PR is a tricky beast for small companies. Do you let growth happen organically, hoping the fantastical nature of your product will sell itself, or do you try to kickstart your customer count by getting some media coverage?

Now that we’re all grown up we’ve been lucky enough to have been featured in just about every big national newspaper, a slew of industry magazines and a bunch of trade press. Print media is inherently an unknown quantity – it doesn’t have the lovely trackability of links, so to work out its impact you have to guestimate a bit (unless you want to do something daft like use a QR Code). We’ve been looking at how much impact various media outlets had on our website traffic, and we thought we’d publish the results here for anyone who is interested.

For this exercise we’ll be comparing average non-referral website traffic (i.e. traffic that arrived directly or through a search engine) for the relevant period to the non-referral website traffic on the five days after we appeared in various publications. It’s not the perfect way to measure their impact, but it’ll do.

Which will cause the biggest spike in traffic? Place your bets now!

Sunday Times

ST Traffic

In June 2012 we recorded a 15% traffic increase after featuring in the Sunday Times, a newspaper with a circulation of about 900,000. Not bad, although I’m sure we can do better.

The Guardian

Guardian traffic

In August 2011 we were mentioned in a Guardian feature on becoming a successful freelancer (they know how to spot a good accountant when they see one, those Guardian journos) and registered a noticeable shift in traffic (more people visiting us at the weekend – i.e. during their downtime when they’d most likely read a newspaper), although it only amounted to a 5% overall increase. As a daily newspaper the Guardian only sees a circulation of around 200,000 – less than a quarter of the Sunday Times readership, so our traffic bumps seem to be more-or-less proportional so far.

Daily Mail

Daily Mail traffic

Earlier this year a survey we ran about Self Assessment readiness amongst small business owners made its way into the Daily Mail. With a circulation of 1.8 million the Mail is the biggest daily out there, so we were rather pleased with ourselves. Unfortunately, our inclusion in the Mail actually coincided with a 6% drop in our average traffic for that period.

We put the lack of traffic boost down to the fact that Mail readers tend to be a little older (the vast majority over 55, according to their own figures) and most likely not interested in online accounting services. The drop we’re currently attributing to some kind of karmic punishment.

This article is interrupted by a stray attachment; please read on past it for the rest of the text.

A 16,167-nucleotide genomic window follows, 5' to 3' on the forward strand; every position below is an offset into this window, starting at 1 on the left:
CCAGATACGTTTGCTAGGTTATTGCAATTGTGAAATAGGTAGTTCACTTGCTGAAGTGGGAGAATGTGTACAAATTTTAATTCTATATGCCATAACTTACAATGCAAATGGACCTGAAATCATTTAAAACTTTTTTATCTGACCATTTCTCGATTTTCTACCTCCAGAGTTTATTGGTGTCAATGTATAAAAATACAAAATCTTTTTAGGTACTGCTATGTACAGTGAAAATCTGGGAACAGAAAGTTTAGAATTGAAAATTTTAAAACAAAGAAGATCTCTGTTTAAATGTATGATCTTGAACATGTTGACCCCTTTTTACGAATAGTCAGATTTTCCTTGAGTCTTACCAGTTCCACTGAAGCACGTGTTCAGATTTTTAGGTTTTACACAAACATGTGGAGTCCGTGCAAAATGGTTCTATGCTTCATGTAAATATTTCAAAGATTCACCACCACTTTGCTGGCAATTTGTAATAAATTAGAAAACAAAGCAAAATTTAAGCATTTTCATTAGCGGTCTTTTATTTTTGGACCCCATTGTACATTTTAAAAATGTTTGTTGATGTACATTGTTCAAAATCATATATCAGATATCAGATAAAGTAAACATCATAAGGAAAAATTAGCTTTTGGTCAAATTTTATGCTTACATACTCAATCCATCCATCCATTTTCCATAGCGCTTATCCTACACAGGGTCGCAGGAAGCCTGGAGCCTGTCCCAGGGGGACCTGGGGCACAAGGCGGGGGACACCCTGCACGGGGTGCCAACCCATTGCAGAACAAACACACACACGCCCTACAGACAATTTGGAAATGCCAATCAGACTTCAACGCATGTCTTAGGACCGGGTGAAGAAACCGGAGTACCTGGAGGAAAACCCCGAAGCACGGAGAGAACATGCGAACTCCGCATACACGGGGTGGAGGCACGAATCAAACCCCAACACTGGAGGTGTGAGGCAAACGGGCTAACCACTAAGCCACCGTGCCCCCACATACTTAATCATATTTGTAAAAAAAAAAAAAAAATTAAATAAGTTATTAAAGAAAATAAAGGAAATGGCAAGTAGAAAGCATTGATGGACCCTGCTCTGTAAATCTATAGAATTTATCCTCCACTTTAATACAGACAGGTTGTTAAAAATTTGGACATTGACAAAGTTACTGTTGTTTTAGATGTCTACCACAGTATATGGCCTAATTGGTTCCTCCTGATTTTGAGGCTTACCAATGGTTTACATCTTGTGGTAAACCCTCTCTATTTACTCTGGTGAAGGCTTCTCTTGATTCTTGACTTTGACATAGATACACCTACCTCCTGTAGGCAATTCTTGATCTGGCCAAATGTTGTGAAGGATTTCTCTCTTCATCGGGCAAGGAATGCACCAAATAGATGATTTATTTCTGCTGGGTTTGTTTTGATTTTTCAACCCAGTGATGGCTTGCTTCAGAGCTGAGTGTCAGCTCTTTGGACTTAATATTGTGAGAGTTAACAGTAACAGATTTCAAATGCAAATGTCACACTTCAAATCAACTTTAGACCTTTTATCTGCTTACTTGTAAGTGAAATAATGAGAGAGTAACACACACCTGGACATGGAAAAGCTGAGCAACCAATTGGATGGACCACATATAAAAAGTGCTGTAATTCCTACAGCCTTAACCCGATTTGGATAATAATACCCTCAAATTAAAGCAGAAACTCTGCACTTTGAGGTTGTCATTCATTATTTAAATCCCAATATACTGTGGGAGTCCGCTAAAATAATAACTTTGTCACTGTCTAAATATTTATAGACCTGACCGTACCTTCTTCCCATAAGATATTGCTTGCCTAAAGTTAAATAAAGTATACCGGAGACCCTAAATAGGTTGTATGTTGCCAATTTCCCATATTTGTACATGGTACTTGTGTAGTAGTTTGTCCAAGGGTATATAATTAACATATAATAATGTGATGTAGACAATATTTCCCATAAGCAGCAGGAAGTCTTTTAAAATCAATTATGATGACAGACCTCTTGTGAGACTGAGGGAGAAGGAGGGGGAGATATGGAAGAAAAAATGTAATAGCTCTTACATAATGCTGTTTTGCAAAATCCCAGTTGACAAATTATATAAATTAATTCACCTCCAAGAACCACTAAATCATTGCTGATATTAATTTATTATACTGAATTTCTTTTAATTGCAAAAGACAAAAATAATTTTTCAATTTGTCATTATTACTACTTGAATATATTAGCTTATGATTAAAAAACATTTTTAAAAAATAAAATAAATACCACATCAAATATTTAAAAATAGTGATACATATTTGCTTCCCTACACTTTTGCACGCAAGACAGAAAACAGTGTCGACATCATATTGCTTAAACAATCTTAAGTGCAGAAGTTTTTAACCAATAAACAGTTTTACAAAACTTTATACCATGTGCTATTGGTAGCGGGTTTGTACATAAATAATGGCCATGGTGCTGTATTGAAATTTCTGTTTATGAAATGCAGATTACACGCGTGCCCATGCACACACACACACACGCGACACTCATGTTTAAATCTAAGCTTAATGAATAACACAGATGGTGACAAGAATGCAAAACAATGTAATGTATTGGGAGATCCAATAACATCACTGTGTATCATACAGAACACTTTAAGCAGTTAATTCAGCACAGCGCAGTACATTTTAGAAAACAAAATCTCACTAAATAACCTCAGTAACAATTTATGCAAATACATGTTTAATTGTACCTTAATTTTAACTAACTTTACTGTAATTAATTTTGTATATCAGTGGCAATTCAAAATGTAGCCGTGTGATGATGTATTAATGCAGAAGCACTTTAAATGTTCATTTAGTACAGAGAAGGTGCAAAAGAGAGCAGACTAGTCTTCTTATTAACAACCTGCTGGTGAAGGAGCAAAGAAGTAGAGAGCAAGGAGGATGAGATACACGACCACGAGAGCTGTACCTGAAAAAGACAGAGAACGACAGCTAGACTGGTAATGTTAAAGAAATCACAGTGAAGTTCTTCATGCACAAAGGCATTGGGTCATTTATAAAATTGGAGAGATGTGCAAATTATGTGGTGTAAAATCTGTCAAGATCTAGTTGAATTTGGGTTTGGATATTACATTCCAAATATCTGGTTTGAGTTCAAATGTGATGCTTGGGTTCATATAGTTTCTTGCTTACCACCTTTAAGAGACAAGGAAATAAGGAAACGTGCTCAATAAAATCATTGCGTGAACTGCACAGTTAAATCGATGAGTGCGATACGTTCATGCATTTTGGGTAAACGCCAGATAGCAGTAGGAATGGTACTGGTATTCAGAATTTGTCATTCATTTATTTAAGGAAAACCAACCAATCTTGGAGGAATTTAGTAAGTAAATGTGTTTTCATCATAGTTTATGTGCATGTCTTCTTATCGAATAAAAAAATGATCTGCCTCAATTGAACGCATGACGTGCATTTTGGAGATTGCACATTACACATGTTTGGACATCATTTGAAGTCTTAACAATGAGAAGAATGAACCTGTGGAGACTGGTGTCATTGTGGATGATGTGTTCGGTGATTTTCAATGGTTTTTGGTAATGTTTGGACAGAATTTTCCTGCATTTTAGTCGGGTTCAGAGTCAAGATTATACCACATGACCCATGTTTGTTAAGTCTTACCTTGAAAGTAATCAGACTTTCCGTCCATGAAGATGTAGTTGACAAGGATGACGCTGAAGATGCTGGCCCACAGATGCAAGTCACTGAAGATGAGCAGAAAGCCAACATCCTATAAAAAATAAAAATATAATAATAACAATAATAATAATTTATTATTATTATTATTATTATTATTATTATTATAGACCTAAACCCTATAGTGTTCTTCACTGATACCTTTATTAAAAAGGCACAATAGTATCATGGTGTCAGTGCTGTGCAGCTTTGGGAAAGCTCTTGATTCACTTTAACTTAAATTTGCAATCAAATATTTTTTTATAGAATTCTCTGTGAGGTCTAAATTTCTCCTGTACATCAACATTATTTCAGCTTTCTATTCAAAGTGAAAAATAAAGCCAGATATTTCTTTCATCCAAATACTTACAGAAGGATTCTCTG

Telegraph traffic

In July last year we contributed to a Telegraph feature on employing graduates (we employ loads through our accounting apprenticeship scheme, so it’s a subject we know a thing or two about). The Telegraph, despite its daily circulation of over half a million, had no noticeable impact on our website traffic.

For the five days subsequent to the article being published we registered an overall improvement of 5%, although as you can see from the graph this all came on the fifth day, so most likely couldn’t be attributed to the Telegraph piece.

Telegraph & Sunday Times double-whammy

Sunday Times & Telegraph

Earlier this month we scored a bit of a coup by appearing on the front page of the Telegraph on April 6th, and the Business section of the Sunday Times just two days later. This one-two punch of print media goodness had the most noticeable affect on our website traffic, and we recorded a 21% increase for that period. Tidily, this almost exactly matches the combined impact of the two separate Sunday Times and Telegraph mentions above.

Mainstream media vs. trade press

Although inclusion in national newspapers is nice for bragging rights and slapping a few logos on your website (protip: don’t use the Financial Times, Mail or Telegraph logos – they’re very precious about their copyright), as you can see above it doesn’t have an earth-shattering impact on website traffic. It’s worth noting to a certain extent we’re hamstrung by our industry – who wants to visit the website of an accountant?

We’ve had more noticeable success by targeting publications that we know are read by our clients. We look after thousands of designers and developers, and when we featured in .net magazine we saw a noticeable bump for the first fortnight of publication. Similarly, when we appeared in the newsletter on our good friends MOO, or website traffic looked like this –

Moo traffic bump

Food for thought

Hopefully companies weighing up a PR spend will find this little stroll down Fleet Street useful. Remember though, you should never discount the mainstream media just because they don’t drive shedloads of traffic. Brand awareness, social proof and relationships with journalists are all things that can prove very useful further down the road. For those with a tight or non-existent PR budget, though, targeting outlets that you know are read by your customers can demonstrably provide a better return on investment.